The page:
LinkedIn Attempts to Quell Intro Security Fears

Source: LinkedIn.

LinkedIn (NYSE: LNKD  ) introduced its new Intro feature last week, bringing LinkedIn profiles directly into an iOS user's mail app. It was supposed to be a way to add email contacts to the LinkedIn network and learn more about potential connections, but the feature sparked a firestorm from security firms.

LinkedIn stresses the app is secure, but can investors be confident the company is making the right mobile moves?

Much ado about something
LinkedIn received backlash from security professionals because of how Intro works -- essentially routing a user's emails to a LinkedIn server, adding information, then sending it back out.

In a blog post this week, the company's information security manager, Cory Scott, said when Intro was being designed the company, "Made sure we built the most secure implementation we believed possible."

He went on to list a number of security parameters for Intro, including:

  • Having security consultants iSEC Partners perform a line-by-line code review
  • Implemention of SSL/TLS at each point of email flow
  • Encrypted data is deleted from LinkedIn's systems
  • Intro doesn't change any device security profiles, but rather adds an email account to the system that communicates with Intro

That all sounds good, but it may not be enough to change the minds of security firms and users -- and investors should take note of that. 

Intro to mobile  
First, it's important to note that LinkedIn is in the middle of pushing its mobile offerings even further, and Intro is a result of that. In concept, the feature is an inventive way to engage users and seamlessly tap into a user's email and try to grab more mobile usage from it.

But LinkedIn may have unsuspectingly stepped into the mire of Internet security uncertainty.

Last year, LinkedIn suffered a security breach resulting in 6.5 million users having their passwords stolen. But as bad as that was, it's a bit unfair to only point to LinkedIn's security breach without acknowledging that a massive amount of companies that collect secure data online have suffered their own breaches. Facebook, Buffer, Twitter, Microsoft, Adobe, Apple, and many others have been and will continue to be compromised.

The problem for LinkedIn then isn't that Intro data could be stolen, but rather that some security professionals believe the company has made it easier for malicious people to do so.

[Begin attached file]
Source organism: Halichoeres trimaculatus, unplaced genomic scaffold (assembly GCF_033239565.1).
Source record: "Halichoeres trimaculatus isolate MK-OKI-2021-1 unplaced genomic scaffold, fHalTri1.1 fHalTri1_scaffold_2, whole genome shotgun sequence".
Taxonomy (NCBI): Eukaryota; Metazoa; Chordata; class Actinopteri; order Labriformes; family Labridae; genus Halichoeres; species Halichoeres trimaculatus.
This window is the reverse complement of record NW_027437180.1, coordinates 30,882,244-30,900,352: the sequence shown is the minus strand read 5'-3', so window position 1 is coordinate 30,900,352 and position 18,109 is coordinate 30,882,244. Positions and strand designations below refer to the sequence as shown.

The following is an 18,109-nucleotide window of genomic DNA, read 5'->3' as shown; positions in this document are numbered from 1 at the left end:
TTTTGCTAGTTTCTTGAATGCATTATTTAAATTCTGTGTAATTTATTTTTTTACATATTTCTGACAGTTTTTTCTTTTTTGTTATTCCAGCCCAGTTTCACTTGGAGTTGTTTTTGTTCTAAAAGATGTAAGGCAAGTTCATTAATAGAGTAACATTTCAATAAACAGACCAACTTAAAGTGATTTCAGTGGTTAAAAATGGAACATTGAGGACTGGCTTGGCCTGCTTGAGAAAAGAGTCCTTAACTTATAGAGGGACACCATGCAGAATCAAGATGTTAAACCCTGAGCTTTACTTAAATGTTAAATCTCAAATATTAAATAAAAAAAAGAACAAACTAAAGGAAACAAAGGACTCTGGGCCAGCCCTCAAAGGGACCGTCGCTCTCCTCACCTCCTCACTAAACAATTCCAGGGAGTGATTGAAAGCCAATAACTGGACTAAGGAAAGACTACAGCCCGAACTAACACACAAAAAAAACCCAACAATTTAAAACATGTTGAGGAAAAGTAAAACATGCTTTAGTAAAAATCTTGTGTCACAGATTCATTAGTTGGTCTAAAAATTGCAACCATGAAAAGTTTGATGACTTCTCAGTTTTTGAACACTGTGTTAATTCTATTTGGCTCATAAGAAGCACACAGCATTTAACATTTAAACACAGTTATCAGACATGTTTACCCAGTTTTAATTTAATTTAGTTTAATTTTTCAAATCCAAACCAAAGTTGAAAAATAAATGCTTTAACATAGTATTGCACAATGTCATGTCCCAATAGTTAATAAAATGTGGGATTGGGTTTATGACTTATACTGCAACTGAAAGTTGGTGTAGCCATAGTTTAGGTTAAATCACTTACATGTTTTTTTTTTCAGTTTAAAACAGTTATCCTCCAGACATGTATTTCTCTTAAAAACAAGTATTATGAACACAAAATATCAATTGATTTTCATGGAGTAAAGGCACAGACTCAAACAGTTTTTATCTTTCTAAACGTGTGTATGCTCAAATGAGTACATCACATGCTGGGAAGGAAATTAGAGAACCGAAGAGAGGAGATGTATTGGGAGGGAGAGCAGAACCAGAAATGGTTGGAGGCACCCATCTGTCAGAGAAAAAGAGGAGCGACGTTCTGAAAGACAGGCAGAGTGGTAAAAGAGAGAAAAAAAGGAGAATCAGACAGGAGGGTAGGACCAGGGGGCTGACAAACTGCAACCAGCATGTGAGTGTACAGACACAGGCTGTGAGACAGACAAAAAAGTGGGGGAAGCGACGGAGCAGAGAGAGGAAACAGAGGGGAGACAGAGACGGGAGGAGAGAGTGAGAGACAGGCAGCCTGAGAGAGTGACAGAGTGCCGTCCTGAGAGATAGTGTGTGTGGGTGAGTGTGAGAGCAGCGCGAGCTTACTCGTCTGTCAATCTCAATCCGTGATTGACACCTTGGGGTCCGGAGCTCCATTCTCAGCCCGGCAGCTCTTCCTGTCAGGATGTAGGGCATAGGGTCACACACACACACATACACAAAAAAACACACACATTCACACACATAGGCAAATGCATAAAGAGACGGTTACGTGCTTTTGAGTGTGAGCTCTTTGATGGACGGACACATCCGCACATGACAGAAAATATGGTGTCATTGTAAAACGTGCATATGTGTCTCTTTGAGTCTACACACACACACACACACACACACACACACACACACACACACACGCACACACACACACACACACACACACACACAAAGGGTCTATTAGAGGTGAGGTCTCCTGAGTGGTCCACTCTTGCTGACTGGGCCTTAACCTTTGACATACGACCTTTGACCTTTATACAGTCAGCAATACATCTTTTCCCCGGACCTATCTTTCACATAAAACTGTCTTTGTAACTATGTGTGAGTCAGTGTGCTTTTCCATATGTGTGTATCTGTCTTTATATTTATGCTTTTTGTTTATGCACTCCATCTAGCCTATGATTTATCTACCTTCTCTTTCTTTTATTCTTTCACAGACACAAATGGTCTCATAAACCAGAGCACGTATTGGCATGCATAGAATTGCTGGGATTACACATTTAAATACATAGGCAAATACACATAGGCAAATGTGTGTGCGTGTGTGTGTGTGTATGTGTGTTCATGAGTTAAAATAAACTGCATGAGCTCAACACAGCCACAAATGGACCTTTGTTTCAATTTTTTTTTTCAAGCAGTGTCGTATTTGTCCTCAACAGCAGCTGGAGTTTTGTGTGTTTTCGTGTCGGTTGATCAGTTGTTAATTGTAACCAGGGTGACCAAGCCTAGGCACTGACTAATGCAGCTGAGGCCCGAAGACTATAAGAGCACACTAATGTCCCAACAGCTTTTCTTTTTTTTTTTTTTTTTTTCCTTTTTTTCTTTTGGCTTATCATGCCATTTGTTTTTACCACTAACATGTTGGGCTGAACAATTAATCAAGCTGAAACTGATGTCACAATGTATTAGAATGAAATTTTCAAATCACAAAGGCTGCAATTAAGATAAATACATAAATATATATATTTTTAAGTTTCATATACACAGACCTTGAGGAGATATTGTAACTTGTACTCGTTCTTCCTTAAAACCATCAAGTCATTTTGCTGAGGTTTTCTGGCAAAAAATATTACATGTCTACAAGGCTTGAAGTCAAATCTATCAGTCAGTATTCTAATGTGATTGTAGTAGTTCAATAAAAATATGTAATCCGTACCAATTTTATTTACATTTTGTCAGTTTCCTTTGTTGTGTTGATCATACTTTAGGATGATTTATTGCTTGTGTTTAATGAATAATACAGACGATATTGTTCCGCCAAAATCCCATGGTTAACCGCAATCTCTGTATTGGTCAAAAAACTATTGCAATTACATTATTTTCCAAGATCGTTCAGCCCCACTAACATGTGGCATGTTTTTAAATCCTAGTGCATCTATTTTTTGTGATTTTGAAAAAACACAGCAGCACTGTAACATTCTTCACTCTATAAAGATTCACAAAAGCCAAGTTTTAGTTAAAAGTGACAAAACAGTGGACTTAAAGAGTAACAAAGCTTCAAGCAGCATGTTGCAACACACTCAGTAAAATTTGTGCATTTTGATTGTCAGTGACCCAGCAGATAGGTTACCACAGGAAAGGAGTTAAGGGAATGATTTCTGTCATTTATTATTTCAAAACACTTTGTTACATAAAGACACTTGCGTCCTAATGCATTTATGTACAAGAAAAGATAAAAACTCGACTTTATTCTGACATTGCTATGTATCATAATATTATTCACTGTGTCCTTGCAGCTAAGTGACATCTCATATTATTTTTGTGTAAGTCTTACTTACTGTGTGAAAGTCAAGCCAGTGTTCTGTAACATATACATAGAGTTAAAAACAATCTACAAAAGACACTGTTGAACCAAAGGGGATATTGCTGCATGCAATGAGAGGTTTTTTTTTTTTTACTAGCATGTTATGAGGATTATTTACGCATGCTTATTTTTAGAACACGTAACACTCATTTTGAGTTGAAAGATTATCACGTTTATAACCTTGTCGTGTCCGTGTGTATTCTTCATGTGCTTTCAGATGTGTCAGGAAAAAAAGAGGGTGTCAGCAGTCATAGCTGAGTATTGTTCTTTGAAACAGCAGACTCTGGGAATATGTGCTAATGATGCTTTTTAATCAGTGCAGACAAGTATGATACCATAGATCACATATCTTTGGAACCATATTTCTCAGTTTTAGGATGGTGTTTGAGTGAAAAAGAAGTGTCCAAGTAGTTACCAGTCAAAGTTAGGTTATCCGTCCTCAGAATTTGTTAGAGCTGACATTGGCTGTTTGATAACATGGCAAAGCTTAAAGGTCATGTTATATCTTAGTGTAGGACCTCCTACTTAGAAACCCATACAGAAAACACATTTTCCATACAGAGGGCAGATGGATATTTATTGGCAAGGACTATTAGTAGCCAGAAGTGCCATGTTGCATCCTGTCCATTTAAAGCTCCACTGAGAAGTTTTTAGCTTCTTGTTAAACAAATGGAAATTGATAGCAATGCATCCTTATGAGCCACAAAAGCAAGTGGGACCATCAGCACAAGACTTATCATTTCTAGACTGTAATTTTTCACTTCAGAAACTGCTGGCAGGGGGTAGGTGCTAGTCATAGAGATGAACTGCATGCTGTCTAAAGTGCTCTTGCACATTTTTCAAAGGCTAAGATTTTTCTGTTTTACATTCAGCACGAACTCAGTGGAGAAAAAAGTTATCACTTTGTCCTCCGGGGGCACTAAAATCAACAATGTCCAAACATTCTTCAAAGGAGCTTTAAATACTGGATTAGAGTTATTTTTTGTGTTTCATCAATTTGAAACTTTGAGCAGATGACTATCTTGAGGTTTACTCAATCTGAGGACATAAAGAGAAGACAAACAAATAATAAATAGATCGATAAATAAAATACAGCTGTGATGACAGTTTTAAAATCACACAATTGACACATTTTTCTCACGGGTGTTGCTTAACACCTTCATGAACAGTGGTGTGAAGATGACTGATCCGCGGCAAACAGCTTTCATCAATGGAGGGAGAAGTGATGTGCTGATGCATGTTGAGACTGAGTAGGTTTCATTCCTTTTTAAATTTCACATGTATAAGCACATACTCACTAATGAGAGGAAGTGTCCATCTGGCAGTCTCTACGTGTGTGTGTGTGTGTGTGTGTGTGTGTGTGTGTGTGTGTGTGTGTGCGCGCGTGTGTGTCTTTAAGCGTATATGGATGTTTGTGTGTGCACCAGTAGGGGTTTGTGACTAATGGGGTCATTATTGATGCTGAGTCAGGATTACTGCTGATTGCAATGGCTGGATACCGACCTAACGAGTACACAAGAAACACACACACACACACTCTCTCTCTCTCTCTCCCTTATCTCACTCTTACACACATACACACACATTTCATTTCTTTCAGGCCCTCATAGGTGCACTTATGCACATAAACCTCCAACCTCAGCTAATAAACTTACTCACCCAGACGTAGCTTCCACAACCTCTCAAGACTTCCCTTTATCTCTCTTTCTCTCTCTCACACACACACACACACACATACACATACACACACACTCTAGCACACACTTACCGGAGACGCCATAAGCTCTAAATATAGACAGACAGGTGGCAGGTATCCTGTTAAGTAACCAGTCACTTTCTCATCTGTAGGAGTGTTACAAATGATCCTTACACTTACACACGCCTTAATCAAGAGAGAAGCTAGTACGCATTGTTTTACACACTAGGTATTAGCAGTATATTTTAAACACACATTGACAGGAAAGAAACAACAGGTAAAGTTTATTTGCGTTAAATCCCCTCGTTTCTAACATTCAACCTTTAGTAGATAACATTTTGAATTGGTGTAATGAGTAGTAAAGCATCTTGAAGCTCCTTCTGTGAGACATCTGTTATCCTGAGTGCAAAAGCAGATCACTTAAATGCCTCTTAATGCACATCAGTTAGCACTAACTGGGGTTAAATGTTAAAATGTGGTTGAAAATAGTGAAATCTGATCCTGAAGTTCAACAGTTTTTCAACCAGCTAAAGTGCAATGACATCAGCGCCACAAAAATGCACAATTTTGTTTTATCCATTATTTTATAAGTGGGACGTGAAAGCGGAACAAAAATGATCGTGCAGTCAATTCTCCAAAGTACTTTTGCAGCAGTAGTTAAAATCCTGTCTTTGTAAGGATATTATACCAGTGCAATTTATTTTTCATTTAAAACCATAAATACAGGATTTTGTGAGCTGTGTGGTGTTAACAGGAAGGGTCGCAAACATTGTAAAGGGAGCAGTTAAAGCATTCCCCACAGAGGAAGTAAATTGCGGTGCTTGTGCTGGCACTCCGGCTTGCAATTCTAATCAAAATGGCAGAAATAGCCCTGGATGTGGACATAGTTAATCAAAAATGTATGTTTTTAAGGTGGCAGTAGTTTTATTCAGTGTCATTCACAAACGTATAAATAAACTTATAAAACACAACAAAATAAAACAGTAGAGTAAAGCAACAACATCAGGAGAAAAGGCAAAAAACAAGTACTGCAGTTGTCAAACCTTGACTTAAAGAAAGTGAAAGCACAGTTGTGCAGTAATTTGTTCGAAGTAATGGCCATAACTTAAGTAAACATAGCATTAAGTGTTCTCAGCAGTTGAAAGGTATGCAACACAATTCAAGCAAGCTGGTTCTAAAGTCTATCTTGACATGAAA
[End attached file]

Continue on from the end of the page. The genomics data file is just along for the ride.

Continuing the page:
Though it's still too early to tell the fate of Intro, if security firms aren't satisfied with LinkedIn's statement, or test the feature for themselves and find additional security problems with it, then Intro could fall into obscurity.

That would be bad for LinkedIn, considering the company is trying to tap new ways of getting more mobile engagement. Nearly 40 % of its unique visitors now come from mobile, and those users are 2.5 times more active than its desktop users. LinkedIn wants to grow those users so it can raise mobile revenues, and Intro is expected to be an integral part of that. But if users are already scared by real or perceived threats to their security, it may be easier to simply not add the feature to their iOS devices. LinkedIn investors should be encouraged that the company is trying to increase mobile engagement through ideas like Intro, but also understand the new feature may be asking too much of users, and could actually be pushing them away.

Is LinkedIn really a stock to own forever?
Motley Fool CEO Tom Gardner thinks so. As every savvy investor knows, Warren Buffett didn't make billions by betting on half-baked stocks. He isolated his best few ideas, bet big, and rode them to riches, hardly ever selling. You deserve the same. That's why our CEO has permitted us to reveal The Motley Fool's 3 Stocks to Own Forever -- and LinkedIn's one of them. Click here now find out why and to uncover two other companies we love. 


Read/Post Comments (1) | Recommend This Article (0)

Comments from our Foolish Readers

Help us keep this a respectfully Foolish area! This is a place for our readers to discuss, debate, and learn more about the Foolish investing topic you read about above. Help us keep it clean and safe. If you believe a comment is abusive or otherwise violates our Fool's Rules, please report it via the Report this Comment Report this Comment icon found on every comment.

  • Report this Comment On October 29, 2013, at 4:47 PM, JohnS wrote:

    No information you share on the web is safe from scrutiny of intelligence agencies as they operate on a completely different level. I think in this day and age it is better to stay above this topic and accept benefits and utility as they come. This is a good way to interact with recruitment agencies. http://goo.gl/Xo4nnK

Add your comment.

Sponsored Links

Leaked: Apple's Next Smart Device
(Warning, it may shock you)
The secret is out... experts are predicting 458 million of these types of devices will be sold per year. 1 hyper-growth company stands to rake in maximum profit - and it's NOT Apple. Show me Apple's new smart gizmo!

DocumentId: 2702210, ~/Articles/ArticleHandler.aspx, 10/25/2014 2:36:08 PM

Report This Comment

Use this area to report a comment that you believe is in violation of the community guidelines. Our team will review the entry and take any appropriate action.

Sending report...


Advertisement